The middle-eight part has more of a ’60s feel, musically. I do like the lyrics here, especially the ‘Turning up too late to the party, leaving without saying a word’.
BAFTA award-winning film and video director, Kieran Evans, did all three promo videos for the singles off this album. This was the first and was filmed entirely on an iPhone, partly in my living room and partly on the beach in Hastings (where I live).
He then overlaid some lovely geometrical designs on top. It was great to work with Kieran again as the last time had been 1998 when he did the video for Sing-Sing’s Feels Like Summer, funnily enough partly filmed very near to Hastings. We’ve come full circle!
Again, a little melody for the verse came into my head one day and I liked it a lot and recorded it into my portable voice recorder. Some months later, I put it together with an instrumental part that I had had hanging around on a tape with no home – that being a very 1960s kind of John Barry-esque, Portishead type affair… lots of minor chords in succession which was then further enhanced in the album sessions with James adding certain vintage keyboard sounds and a Theremin sound (not a real one, I should add!).
It’s a very atmospheric track and it’s gone down well with a lot of people. Lyrically, it’s about something that happened on tour once in a foreign land.
Taste the Air
This is the newest song on the album. I had had nine songs, but I wanted 10 so I wrote this one not long before I started with James. It was originally called “Look Away” but I already had a song with “Away” in the title and I didn’t want another. It wouldn’t have looked good on the sleeve design!
It’s in a 6/4-time signature and I love the suggested ‘beat’ even though there are no drums, if you see what I mean.
Lyrically it’s about the sad but very necessary ending of a relationship.
Conversely, this is one of the oldest whole songs. It’s been documented, and it is true, that it was inspired by the Krystof Komeda’s Rosemary’s Baby soundtrack which I had always loved since watching the film years and years ago. Again, like “Inter Light,” lots of minor chords are welded together but this time it’s more in the style of Eastern European or Greek traditional music – hence the title Xanthe.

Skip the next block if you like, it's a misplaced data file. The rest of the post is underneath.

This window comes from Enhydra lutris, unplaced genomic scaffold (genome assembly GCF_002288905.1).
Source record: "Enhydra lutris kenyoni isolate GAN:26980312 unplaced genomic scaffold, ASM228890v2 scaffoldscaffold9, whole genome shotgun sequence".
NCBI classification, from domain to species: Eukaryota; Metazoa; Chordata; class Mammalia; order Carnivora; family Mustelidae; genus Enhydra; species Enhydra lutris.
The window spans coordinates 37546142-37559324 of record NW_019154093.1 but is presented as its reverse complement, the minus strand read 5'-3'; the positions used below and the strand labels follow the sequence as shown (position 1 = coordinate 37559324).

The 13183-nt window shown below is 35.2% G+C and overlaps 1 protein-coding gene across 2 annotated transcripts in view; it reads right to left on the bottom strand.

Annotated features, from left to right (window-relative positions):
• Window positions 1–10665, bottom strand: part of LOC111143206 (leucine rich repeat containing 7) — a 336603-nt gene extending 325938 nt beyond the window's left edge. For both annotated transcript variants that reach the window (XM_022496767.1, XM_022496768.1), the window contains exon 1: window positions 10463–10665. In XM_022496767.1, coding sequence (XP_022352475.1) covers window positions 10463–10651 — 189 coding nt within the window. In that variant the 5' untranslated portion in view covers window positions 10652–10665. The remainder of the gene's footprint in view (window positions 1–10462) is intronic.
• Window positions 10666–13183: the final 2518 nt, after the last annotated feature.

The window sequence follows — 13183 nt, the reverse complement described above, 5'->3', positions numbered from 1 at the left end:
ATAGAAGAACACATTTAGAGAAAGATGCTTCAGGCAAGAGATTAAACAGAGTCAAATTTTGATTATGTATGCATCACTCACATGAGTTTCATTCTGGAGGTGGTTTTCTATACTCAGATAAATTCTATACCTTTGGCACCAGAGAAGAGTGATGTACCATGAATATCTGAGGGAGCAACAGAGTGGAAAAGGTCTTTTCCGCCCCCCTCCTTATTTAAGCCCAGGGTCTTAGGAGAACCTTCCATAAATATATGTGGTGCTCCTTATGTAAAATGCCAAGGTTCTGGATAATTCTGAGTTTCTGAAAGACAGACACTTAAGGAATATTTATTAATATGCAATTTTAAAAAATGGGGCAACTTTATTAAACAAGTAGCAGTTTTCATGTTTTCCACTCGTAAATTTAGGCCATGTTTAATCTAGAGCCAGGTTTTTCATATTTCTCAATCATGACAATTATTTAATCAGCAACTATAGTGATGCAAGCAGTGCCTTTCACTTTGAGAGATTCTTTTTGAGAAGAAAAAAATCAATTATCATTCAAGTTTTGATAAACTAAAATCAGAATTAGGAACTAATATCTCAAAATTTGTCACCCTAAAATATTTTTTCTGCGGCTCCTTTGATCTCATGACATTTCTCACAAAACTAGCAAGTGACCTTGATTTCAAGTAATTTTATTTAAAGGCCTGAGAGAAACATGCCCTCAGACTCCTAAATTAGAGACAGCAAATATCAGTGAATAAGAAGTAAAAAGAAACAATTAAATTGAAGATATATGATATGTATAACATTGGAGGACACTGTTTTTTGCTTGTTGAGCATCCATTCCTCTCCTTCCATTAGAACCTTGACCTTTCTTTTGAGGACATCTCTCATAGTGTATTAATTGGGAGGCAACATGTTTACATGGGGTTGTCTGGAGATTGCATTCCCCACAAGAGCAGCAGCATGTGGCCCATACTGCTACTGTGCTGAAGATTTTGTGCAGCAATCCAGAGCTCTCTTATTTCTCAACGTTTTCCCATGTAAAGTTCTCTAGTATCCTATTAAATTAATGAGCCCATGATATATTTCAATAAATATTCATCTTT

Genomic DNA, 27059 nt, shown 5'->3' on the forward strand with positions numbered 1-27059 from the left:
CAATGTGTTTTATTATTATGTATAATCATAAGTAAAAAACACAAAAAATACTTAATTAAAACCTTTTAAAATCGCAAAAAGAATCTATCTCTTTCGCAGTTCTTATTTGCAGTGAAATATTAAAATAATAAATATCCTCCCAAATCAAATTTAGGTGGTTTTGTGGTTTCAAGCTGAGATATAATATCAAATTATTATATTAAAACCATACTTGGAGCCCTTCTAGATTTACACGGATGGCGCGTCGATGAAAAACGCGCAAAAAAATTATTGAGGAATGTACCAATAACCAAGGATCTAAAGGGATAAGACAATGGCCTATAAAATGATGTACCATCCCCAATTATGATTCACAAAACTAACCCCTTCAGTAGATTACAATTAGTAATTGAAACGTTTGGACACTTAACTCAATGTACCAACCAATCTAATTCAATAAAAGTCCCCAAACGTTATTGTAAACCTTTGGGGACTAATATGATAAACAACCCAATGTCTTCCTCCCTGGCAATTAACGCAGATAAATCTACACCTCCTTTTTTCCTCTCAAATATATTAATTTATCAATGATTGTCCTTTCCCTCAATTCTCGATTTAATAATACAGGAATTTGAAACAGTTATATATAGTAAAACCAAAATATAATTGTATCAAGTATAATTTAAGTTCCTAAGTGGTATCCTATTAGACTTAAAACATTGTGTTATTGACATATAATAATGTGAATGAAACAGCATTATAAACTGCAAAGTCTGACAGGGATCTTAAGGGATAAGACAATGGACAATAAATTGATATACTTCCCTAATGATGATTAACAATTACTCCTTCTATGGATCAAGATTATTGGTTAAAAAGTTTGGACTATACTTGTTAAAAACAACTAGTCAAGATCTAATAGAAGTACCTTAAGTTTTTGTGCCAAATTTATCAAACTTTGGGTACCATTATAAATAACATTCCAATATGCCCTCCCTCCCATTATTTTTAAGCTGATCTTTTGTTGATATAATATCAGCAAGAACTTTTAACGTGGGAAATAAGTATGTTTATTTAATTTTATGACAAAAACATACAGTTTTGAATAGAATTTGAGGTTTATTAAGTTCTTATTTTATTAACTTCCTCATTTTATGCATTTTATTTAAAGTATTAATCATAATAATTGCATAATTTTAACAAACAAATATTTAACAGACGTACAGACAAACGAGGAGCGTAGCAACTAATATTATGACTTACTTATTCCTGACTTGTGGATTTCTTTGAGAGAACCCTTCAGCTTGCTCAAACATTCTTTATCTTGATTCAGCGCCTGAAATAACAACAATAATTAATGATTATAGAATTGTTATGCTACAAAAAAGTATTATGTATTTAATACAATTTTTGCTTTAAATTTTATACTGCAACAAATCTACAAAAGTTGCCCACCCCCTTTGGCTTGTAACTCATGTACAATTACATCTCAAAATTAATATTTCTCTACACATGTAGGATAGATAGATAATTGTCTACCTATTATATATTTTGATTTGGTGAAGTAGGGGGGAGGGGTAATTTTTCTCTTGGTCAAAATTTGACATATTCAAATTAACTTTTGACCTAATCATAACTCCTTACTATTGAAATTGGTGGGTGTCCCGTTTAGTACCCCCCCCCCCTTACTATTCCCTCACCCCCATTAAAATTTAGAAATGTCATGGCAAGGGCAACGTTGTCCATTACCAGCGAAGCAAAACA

This one once had lyrics but I think it works better with just the la la las. Less is more.
It could be described as a lullaby, or a soundtrack to a horror movie. It’s funny how it could actually be both.
Richard played all the guitars on this one. In fact all I did was the vocal. It’s quite haunting and I love the space in it.
This, weirdly enough, is the oldest song on the album, only in the fact that I started writing it in about 2014. For years it was called “Fast E Minor” even though it hardly has a tempo of an early Hüsker Dü track.
It probably is the one that sounds most like a band might play it though, but I do think it has the most ‘classic’ elements of a pop song structure ie intro, verse, chorus, post chorus, breakdown then outro/coda. I like the fact it builds as the fade happens – it leaves you thinking ‘What happened after that?!’
Even though I had the beginnings of the song even before the Lush reunion was mooted, it is not, on the whole, one that was ever played to the other band members.
The ending part though was originally the ending of a Lush song, but I mostly discarded that. I liked this coda so kept it and added it to the rest of the original problematic song I had been working on for so long.
James wrote the keyboard melody for the middle instrumental section. I had one but it wasn’t particularly good, so we replaced it with his. I saw one review which described this song as ‘ye-ye’ which I thought was really interesting – I can see what they meant.
The lyrics are about anxiety which is something that I have to deal with from time to time and have to overcome.